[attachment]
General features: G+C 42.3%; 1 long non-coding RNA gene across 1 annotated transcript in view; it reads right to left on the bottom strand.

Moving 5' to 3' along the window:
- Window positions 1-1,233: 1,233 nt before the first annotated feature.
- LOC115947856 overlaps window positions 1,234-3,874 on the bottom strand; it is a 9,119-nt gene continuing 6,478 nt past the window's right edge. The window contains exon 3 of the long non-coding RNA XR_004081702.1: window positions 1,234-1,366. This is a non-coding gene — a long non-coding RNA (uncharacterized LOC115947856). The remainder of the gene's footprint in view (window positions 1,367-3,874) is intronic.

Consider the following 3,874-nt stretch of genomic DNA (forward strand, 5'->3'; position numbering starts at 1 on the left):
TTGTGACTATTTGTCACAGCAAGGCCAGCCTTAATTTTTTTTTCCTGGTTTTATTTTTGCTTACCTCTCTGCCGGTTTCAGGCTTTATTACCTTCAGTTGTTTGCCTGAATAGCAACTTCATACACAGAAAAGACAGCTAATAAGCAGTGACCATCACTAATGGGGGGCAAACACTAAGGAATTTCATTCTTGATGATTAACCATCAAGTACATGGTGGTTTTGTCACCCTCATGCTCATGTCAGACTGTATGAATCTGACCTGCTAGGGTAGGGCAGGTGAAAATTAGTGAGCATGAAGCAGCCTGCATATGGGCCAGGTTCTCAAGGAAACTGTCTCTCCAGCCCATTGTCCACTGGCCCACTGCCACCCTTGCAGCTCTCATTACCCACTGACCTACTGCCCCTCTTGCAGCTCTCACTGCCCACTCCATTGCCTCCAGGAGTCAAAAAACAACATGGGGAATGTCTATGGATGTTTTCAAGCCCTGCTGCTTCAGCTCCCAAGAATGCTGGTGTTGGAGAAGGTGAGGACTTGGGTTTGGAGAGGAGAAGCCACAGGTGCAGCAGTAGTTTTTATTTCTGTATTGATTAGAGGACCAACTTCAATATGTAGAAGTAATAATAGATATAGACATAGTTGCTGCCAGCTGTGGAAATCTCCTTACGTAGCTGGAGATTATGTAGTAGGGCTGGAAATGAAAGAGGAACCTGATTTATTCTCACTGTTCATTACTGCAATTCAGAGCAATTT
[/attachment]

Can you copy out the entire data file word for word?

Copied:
General features: G+C 42.3%; 1 long non-coding RNA gene across 1 annotated transcript in view; it reads right to left on the bottom strand.

Moving 5' to 3' along the window:
- Window positions 1-1,233: 1,233 nt before the first annotated feature.
- LOC115947856 overlaps window positions 1,234-3,874 on the bottom strand; it is a 9,119-nt gene continuing 6,478 nt past the window's right edge. The window contains exon 3 of the long non-coding RNA XR_004081702.1: window positions 1,234-1,366. This is a non-coding gene — a long non-coding RNA (uncharacterized LOC115947856). The remainder of the gene's footprint in view (window positions 1,367-3,874) is intronic.

Consider the following 3,874-nt stretch of genomic DNA (forward strand, 5'->3'; position numbering starts at 1 on the left):
TTGTGACTATTTGTCACAGCAAGGCCAGCCTTAATTTTTTTTTCCTGGTTTTATTTTTGCTTACCTCTCTGCCGGTTTCAGGCTTTATTACCTTCAGTTGTTTGCCTGAATAGCAACTTCATACACAGAAAAGACAGCTAATAAGCAGTGACCATCACTAATGGGGGGCAAACACTAAGGAATTTCATTCTTGATGATTAACCATCAAGTACATGGTGGTTTTGTCACCCTCATGCTCATGTCAGACTGTATGAATCTGACCTGCTAGGGTAGGGCAGGTGAAAATTAGTGAGCATGAAGCAGCCTGCATATGGGCCAGGTTCTCAAGGAAACTGTCTCTCCAGCCCATTGTCCACTGGCCCACTGCCACCCTTGCAGCTCTCATTACCCACTGACCTACTGCCCCTCTTGCAGCTCTCACTGCCCACTCCATTGCCTCCAGGAGTCAAAAAACAACATGGGGAATGTCTATGGATGTTTTCAAGCCCTGCTGCTTCAGCTCCCAAGAATGCTGGTGTTGGAGAAGGTGAGGACTTGGGTTTGGAGAGGAGAAGCCACAGGTGCAGCAGTAGTTTTTATTTCTGTATTGATTAGAGGACCAACTTCAATATGTAGAAGTAATAATAGATATAGACATAGTTGCTGCCAGCTGTGGAAATCTCCTTACGTAGCTGGAGATTATGTAGTAGGGCTGGAAATGAAAGAGGAACCTGATTTATTCTCACTGTTCATTACTGCAATTCAGAGCAATTT